2. Review and Selection Process

  7. Award Administration Information
    1. Notification of the Award
    2. Award Conditions
    3. Reporting Requirements

  8. Agency Contacts

  9. Other Information

  10. Appendix

I. INTRODUCTION

Precipitation that falls on continents is arguably life’s most critical resource and mediator of diverse natural processes on and near the surface of Earth. By its presence, fresh water sustains a diverse panoply of life; in its absence, most life cannot thrive. The routing and flux of water dictates the rates by which physical, chemical and biological processes occur within the Earth’s critical zone (defined, by the National Research Council (NRC) 2001 Basic Research Opportunities in Earth Science (BROES) report as the layer bounded by the top of the forest canopy and the base of the weathering horizon). These processes have impacts ranging from flood and debris flow hazards, rock weathering and the production of soil, sustainability of agricultural and ecological systems, mediation of evapotranspiration (with consequences for the efficacy of climate modeling), flux of carbon and its impact on climate change and the long-term evolution of topography and its impact on both the evolution of biosystems and local climate.

Processes occurring at and near the Earth’s surface do not operate independently, but the extent to which they are coupled, and at what temporal and spatial scales, remains largely unknown. In 2001, the NRC Water Science and Technology Board stated, “What is needed for understanding water resources is a more holistic conceptual framework that encompasses regional hydrologic systems, land-atmosphere interactions, and biogeochemical cycles that control contaminant transport.” Also in 2001, the BROES Report stated “Demands are rising for EAR investments in natural laboratories, where terrestrial processes and systems can be studied through detailed field observations and in situ measurements in specially designated areas. This type of cooperative research is particularly suitable for studies of The Critical Zone, in which techniques from several disciplines must be coordinated to collect data sets that are spatially dense and temporally extended.” The current solicitation calls for proposals that address the integration and coupling of earth surface processes as mediated by the presence and flux of fresh water in the context described above.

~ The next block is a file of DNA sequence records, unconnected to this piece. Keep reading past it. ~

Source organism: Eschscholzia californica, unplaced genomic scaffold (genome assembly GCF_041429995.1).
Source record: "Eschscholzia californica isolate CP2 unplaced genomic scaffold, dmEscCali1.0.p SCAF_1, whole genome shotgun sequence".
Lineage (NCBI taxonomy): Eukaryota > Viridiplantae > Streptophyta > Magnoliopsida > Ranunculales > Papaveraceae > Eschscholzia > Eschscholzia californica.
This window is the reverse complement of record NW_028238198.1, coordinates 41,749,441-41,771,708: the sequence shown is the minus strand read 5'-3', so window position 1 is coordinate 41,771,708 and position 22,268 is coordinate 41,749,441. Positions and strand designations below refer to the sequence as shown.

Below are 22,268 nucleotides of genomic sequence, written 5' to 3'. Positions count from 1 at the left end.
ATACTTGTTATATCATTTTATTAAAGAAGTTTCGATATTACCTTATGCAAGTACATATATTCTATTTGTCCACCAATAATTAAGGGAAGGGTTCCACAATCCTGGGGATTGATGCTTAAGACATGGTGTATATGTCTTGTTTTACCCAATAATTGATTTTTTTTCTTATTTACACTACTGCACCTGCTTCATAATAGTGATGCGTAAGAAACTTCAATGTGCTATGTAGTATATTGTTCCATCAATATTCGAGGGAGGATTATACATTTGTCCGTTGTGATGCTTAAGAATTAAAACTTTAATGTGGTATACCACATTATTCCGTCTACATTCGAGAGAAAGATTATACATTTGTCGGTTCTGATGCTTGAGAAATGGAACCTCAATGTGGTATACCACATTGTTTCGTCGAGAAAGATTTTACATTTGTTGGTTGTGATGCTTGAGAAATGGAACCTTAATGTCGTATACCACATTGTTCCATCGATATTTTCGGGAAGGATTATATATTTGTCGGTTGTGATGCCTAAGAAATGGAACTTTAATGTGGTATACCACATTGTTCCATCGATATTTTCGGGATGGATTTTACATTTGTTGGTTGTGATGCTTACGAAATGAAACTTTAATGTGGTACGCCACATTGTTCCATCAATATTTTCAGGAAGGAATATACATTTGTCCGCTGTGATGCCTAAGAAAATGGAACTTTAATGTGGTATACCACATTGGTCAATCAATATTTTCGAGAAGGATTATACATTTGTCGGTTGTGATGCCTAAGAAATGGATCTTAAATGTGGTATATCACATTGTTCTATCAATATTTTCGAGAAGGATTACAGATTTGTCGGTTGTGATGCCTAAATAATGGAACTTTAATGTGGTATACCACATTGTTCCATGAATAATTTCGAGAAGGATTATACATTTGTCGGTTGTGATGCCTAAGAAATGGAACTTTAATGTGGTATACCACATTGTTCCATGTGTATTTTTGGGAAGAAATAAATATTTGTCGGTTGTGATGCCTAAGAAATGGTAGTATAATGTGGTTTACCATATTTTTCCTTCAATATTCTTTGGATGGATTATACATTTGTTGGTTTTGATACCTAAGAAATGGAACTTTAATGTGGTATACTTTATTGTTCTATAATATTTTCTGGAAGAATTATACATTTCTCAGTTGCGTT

Additional documents that are useful descriptors of community planning related to this solicitation may be accessed via www.nsf.gov/geo/ear/programs/czo_moreinfo.jsp.

II. PROGRAM DESCRIPTION

We solicit proposals to develop Critical Zone Observatories (CZO’s) that will operate at the watershed scale and will investigate processes occurring in the Critical Zone. Successful proposals will be motivated by science, not simply by data gathering and characterization. Successful proposals will be guided and implemented by both field and theoretical approaches, each providing the impetus for advances in the other.

Successful proposals will include an integration of efforts in several subfields addressing near surface processes. Potential subfields include (but are not limited to) hydrology, geochemistry, geobiology, geomorphology, pedology and ecology. Connections to tectonics and climatology may be included but may not be the primary focus of a CZO. Proposals should focus on a single watershed and should address the questions to be investigated, the techniques to be employed and use of modern technology, including cyberinfrastructure, to both acquire and disseminate field data. Proposals should also include details of planned instrumental deployments considering the scientific advantages of nested observatories for exploring the spatial and temporal scales of processes. Successful proposals will involve substantial education, outreach and broader impacts and will demonstrate added value by virtue of the proposed scientific collaborations. A discussion of outcomes anticipated over the five-year period of funding is essential.

Because the data generated by these observatories will likely be of considerable significance it is crucial that they be made available to the broader community in a timely manner. Thus, successful proposals will include a discussion of data policy and mechanisms for data dissemination. Open data access is preferred. Similarly, other investigators may wish to conduct studies within an observatory using separate funds. Therefore, successful CZO proposals should address the issue of accessibility by other workers.

Examples of issues/questions that could be addressed in a CZO include, but are not limited to: